View Issue Details
|ID||Project||Category||View Status||Date Submitted||Last Update|
|0001112||OpenMPT||File Format Support||public||2018-04-11 06:36||2023-01-24 13:17|
|Priority||normal||Severity||major||Reproducibility||have not tried|
|Target Version||OpenMPT 1.32 / libopenmpt 0.8 (goals)|
|Summary||0001112: Properly report and handle out-of-memory|
Various places in OpenMPT/iibopenmpt code currently handle out-of-memory locally by discarding the small thing currently loading from disk. This ultimately results in different actual module data getting succesfully loaded depending on the current process' memory footprint. It corrupts the data loaded by discarding parts of it, and returns success.
Out-of-memory must be handled globally at API boundaries (like the file loading code path in OpenMPT or openmpt::module construction in libopenmpt). We already have code in place at these most important locations to handle out-of-memory.
|Steps To Reproduce|
Repeatedly load a module with huge amount of sample data. Files opened later will have sample data missing.
The most important change would be to make the sample data RAII. Anything else should already be exception safe for the most part.
It might also make sense to look into detecting memory leaks during fuzzing.
|Tags||No tags attached.|
|Has the bug occurred in previous versions?|
|Tested code revision (in case you know it)|
I guess it is worth discussing if this should only generate a warning or fail hard; at least in the context of OpenMPT I think it can still be desirable to load huge modules in a low-memory situation while receiving a warning from the application. For example, think of a slightly damaged file where the "sample length" field of a single sample was destroyed due to a transfer error, and now claims that this one sample is very huge. For the sake of rescuing parts of such a file, we'd still want to be able to load it.
For the specific case of sample data, yes, it might make sense to handle that explicitly and report a warning.
However this probably requires further refactoring compared to just failing to load completely. For libopenmpt, such behaviour would need to be opt-in (i.e. the API user can explicitly set an option to skip out-of-memory sample data after trying first without having that option set).
The only sane way to implement this, is to support setting a maximum allocation size limit upfront before loading, and still failing hard for any allocation failure.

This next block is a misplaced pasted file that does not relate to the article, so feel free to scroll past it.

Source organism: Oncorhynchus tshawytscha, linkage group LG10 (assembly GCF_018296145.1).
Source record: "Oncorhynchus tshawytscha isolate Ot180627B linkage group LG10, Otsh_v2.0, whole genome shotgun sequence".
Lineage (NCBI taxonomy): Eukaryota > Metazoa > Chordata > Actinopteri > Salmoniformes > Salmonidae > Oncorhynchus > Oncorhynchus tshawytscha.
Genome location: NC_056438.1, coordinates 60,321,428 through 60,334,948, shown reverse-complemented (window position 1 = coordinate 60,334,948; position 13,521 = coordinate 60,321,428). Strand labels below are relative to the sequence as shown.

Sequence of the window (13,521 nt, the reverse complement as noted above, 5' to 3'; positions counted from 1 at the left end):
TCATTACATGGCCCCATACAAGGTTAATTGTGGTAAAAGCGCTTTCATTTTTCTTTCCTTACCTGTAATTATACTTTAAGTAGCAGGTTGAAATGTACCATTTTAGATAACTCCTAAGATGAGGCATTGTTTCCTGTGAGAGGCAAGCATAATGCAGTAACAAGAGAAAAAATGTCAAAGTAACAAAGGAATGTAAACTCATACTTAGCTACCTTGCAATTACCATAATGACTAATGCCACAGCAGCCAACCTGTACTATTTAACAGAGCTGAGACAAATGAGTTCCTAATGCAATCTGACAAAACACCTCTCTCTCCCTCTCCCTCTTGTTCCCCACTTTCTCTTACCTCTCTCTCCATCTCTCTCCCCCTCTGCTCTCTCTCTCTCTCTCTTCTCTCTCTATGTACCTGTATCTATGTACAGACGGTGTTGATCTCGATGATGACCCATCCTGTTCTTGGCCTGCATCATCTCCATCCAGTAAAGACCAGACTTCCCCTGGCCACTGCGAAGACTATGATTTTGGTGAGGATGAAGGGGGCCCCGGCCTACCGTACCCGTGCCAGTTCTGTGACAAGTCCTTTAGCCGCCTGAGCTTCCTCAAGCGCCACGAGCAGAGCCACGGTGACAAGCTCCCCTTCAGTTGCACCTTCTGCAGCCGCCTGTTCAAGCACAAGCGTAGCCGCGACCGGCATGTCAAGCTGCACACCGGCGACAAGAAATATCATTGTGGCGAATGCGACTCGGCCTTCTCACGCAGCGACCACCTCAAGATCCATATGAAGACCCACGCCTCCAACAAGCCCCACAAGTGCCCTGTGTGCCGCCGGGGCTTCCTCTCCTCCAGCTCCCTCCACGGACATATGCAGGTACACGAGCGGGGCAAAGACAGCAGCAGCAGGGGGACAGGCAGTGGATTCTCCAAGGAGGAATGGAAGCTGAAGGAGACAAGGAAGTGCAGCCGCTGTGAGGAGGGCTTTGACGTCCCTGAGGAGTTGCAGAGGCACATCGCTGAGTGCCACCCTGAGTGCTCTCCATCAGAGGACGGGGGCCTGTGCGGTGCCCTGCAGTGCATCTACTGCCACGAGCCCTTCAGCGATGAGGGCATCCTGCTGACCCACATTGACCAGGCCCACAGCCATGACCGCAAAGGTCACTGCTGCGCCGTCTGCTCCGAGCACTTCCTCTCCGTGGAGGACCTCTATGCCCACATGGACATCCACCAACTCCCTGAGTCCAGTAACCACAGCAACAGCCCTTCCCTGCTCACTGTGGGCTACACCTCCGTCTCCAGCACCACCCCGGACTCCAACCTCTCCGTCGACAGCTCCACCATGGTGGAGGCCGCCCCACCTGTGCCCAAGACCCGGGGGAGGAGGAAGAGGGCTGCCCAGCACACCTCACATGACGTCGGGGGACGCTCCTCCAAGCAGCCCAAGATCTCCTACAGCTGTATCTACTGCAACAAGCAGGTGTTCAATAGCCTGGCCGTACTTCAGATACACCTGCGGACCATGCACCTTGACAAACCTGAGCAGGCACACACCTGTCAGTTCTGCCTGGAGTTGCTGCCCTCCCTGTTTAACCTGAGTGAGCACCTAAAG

Otherwise, minor allocations that happen after a huge one will still cause a failure to load anyway, without any chance of loading this particular file at all. The only way to handle this is to provide a limit for (in particular) sample data and plugin data, before starting the loading process, so that huge problematic allocations will not happen in the first place.
Converting allocation failure to a warning is the wrong thing to do, even for this use case.
Also, there are tons of other places in the various module formats that might cause large allocations (ultimately, any length field that is 32 bits could have the same issue, iff the allocation is not additionally limited to remaining file data). 
Which is a very important point: Iff the file is actually huge, we should better try to allocate the huge requested buffer, and if it is not, we should only allocate as much as could sanely be needed, and if this is not known upfront, we should be just growing a buffer on demand. I fail to see how converting to warning would be required to handle broken files.
This leaves leaves the allocation size limitation as only an additional feature which could maybe useful for very memory-constrained situations in the tracker. I do not see any use for it in libopenmpt any more. In particular, I do not think we should block/delay proper out-of-memory handling because this potential feature.
 Rogue unlimited allocations based on a 32bit length field in a module file can easily be found with fuzzing (in combination with allocator instrumentation if needed).
It might make sense to implement proper out-of-memory handling in a development branch instead of directly in trunk.
|2018-04-11 06:36||manx||New Issue|
|2018-04-11 06:36||manx||Status||new => assigned|
|2018-04-11 06:36||manx||Assigned To||=> manx|
|2018-04-11 10:59||Saga Musix||Note Added: 0003500|
|2018-04-11 11:38||manx||Note Added: 0003501|
|2018-04-11 17:10||manx||Note Added: 0003502|
|2018-04-11 17:38||manx||Note Added: 0003503|
|2018-04-11 17:40||manx||Note Added: 0003504|
|2018-11-04 15:12||manx||Target Version||libopenmpt 0.4 (goals) => OpenMPT 1.29.01.00 / libopenmpt 0.5.0 (upgrade first)|
|2018-11-06 19:16||manx||Relationship added||related to 0001161|
|2020-01-05 10:43||manx||Target Version||OpenMPT 1.29.01.00 / libopenmpt 0.5.0 (upgrade first) => OpenMPT 1.30.01.00 / libopenmpt 0.6.0 (upgrade first)|
|2020-06-12 18:02||manx||Status||assigned => acknowledged|
|2020-11-28 19:59||manx||Target Version||OpenMPT 1.30.01.00 / libopenmpt 0.6.0 (upgrade first) => OpenMPT 1.31 / libopenmpt 0.7 (goals)|
|2021-05-06 17:13||manx||Relationship added||related to 0001456|
|2023-01-24 13:17||manx||Target Version||OpenMPT 1.31 / libopenmpt 0.7 (goals) => OpenMPT 1.32 / libopenmpt 0.8 (goals)|